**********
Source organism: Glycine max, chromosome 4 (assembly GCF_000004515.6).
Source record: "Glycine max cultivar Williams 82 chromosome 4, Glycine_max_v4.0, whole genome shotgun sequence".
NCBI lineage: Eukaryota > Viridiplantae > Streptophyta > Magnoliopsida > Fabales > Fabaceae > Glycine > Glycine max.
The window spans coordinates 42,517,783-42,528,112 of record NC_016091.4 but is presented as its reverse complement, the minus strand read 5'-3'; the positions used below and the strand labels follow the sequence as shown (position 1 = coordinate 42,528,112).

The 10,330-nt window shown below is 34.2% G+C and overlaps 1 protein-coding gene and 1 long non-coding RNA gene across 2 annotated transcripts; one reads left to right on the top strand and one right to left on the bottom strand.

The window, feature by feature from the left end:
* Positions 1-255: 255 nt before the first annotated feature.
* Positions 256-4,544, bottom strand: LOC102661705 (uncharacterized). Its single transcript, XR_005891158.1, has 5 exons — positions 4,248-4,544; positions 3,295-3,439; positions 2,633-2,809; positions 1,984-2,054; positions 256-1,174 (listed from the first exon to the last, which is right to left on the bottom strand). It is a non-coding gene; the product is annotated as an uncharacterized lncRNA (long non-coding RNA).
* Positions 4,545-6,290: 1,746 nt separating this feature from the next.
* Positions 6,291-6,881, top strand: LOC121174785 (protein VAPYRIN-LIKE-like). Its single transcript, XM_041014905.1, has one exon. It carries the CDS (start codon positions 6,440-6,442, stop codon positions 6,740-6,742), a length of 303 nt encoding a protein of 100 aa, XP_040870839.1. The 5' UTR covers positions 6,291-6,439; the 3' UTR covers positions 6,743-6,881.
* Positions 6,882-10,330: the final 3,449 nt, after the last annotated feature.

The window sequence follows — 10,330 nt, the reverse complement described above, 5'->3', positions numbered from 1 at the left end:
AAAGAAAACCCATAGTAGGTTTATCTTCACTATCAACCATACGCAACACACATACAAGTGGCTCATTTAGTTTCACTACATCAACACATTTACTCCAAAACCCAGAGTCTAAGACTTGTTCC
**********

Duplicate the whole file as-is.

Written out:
Source organism: Glycine max, chromosome 4 (assembly GCF_000004515.6).
Source record: "Glycine max cultivar Williams 82 chromosome 4, Glycine_max_v4.0, whole genome shotgun sequence".
NCBI lineage: Eukaryota > Viridiplantae > Streptophyta > Magnoliopsida > Fabales > Fabaceae > Glycine > Glycine max.
The window spans coordinates 42,517,783-42,528,112 of record NC_016091.4 but is presented as its reverse complement, the minus strand read 5'-3'; the positions used below and the strand labels follow the sequence as shown (position 1 = coordinate 42,528,112).

The 10,330-nt window shown below is 34.2% G+C and overlaps 1 protein-coding gene and 1 long non-coding RNA gene across 2 annotated transcripts; one reads left to right on the top strand and one right to left on the bottom strand.

The window, feature by feature from the left end:
* Positions 1-255: 255 nt before the first annotated feature.
* Positions 256-4,544, bottom strand: LOC102661705 (uncharacterized). Its single transcript, XR_005891158.1, has 5 exons — positions 4,248-4,544; positions 3,295-3,439; positions 2,633-2,809; positions 1,984-2,054; positions 256-1,174 (listed from the first exon to the last, which is right to left on the bottom strand). It is a non-coding gene; the product is annotated as an uncharacterized lncRNA (long non-coding RNA).
* Positions 4,545-6,290: 1,746 nt separating this feature from the next.
* Positions 6,291-6,881, top strand: LOC121174785 (protein VAPYRIN-LIKE-like). Its single transcript, XM_041014905.1, has one exon. It carries the CDS (start codon positions 6,440-6,442, stop codon positions 6,740-6,742), a length of 303 nt encoding a protein of 100 aa, XP_040870839.1. The 5' UTR covers positions 6,291-6,439; the 3' UTR covers positions 6,743-6,881.
* Positions 6,882-10,330: the final 3,449 nt, after the last annotated feature.

The window sequence follows — 10,330 nt, the reverse complement described above, 5'->3', positions numbered from 1 at the left end:
AAAGAAAACCCATAGTAGGTTTATCTTCACTATCAACCATACGCAACACACATACAAGTGGCTCATTTAGTTTCACTACATCAACACATTTACTCCAAAACCCAGAGTCTAAGACTTGTTCC